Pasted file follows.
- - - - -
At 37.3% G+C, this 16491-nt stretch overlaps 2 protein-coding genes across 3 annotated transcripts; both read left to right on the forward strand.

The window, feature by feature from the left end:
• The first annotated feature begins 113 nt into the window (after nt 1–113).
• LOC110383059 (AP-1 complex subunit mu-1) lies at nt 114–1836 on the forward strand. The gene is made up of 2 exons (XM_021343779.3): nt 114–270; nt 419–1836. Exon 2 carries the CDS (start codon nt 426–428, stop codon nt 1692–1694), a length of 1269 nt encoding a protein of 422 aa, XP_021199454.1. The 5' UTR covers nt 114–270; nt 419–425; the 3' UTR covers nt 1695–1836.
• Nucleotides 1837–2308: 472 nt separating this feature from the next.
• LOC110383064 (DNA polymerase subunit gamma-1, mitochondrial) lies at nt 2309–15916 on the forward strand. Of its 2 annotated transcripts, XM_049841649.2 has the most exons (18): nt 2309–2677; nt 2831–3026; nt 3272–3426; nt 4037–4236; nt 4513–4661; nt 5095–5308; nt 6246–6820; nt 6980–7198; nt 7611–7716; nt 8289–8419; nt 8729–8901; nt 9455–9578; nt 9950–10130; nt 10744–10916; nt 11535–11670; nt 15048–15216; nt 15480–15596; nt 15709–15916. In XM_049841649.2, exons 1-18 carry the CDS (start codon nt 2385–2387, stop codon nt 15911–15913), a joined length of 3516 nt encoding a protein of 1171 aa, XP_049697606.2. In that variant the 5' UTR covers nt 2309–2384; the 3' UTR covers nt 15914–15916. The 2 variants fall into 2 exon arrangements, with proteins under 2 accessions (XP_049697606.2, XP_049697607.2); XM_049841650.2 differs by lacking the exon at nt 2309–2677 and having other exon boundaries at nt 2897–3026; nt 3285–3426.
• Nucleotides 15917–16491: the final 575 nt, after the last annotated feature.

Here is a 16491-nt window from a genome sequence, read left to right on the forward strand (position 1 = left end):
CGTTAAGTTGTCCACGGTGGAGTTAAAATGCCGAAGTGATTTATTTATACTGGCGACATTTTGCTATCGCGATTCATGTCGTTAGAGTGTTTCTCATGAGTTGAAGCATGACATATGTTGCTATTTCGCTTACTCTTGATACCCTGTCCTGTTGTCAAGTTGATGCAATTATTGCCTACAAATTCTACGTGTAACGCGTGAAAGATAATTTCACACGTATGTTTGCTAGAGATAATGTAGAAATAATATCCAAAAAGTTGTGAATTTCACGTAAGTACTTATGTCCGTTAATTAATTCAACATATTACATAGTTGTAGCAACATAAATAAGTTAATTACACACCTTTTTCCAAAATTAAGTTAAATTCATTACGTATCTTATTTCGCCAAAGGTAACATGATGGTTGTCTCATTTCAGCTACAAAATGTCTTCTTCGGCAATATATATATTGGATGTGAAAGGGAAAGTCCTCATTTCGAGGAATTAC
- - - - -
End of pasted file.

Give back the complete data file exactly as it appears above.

At 37.3% G+C, this 16491-nt stretch overlaps 2 protein-coding genes across 3 annotated transcripts; both read left to right on the forward strand.

The window, feature by feature from the left end:
• The first annotated feature begins 113 nt into the window (after nt 1–113).
• LOC110383059 (AP-1 complex subunit mu-1) lies at nt 114–1836 on the forward strand. The gene is made up of 2 exons (XM_021343779.3): nt 114–270; nt 419–1836. Exon 2 carries the CDS (start codon nt 426–428, stop codon nt 1692–1694), a length of 1269 nt encoding a protein of 422 aa, XP_021199454.1. The 5' UTR covers nt 114–270; nt 419–425; the 3' UTR covers nt 1695–1836.
• Nucleotides 1837–2308: 472 nt separating this feature from the next.
• LOC110383064 (DNA polymerase subunit gamma-1, mitochondrial) lies at nt 2309–15916 on the forward strand. Of its 2 annotated transcripts, XM_049841649.2 has the most exons (18): nt 2309–2677; nt 2831–3026; nt 3272–3426; nt 4037–4236; nt 4513–4661; nt 5095–5308; nt 6246–6820; nt 6980–7198; nt 7611–7716; nt 8289–8419; nt 8729–8901; nt 9455–9578; nt 9950–10130; nt 10744–10916; nt 11535–11670; nt 15048–15216; nt 15480–15596; nt 15709–15916. In XM_049841649.2, exons 1-18 carry the CDS (start codon nt 2385–2387, stop codon nt 15911–15913), a joined length of 3516 nt encoding a protein of 1171 aa, XP_049697606.2. In that variant the 5' UTR covers nt 2309–2384; the 3' UTR covers nt 15914–15916. The 2 variants fall into 2 exon arrangements, with proteins under 2 accessions (XP_049697606.2, XP_049697607.2); XM_049841650.2 differs by lacking the exon at nt 2309–2677 and having other exon boundaries at nt 2897–3026; nt 3285–3426.
• Nucleotides 15917–16491: the final 575 nt, after the last annotated feature.

Here is a 16491-nt window from a genome sequence, read left to right on the forward strand (position 1 = left end):
CGTTAAGTTGTCCACGGTGGAGTTAAAATGCCGAAGTGATTTATTTATACTGGCGACATTTTGCTATCGCGATTCATGTCGTTAGAGTGTTTCTCATGAGTTGAAGCATGACATATGTTGCTATTTCGCTTACTCTTGATACCCTGTCCTGTTGTCAAGTTGATGCAATTATTGCCTACAAATTCTACGTGTAACGCGTGAAAGATAATTTCACACGTATGTTTGCTAGAGATAATGTAGAAATAATATCCAAAAAGTTGTGAATTTCACGTAAGTACTTATGTCCGTTAATTAATTCAACATATTACATAGTTGTAGCAACATAAATAAGTTAATTACACACCTTTTTCCAAAATTAAGTTAAATTCATTACGTATCTTATTTCGCCAAAGGTAACATGATGGTTGTCTCATTTCAGCTACAAAATGTCTTCTTCGGCAATATATATATTGGATGTGAAAGGGAAAGTCCTCATTTCGAGGAATTAC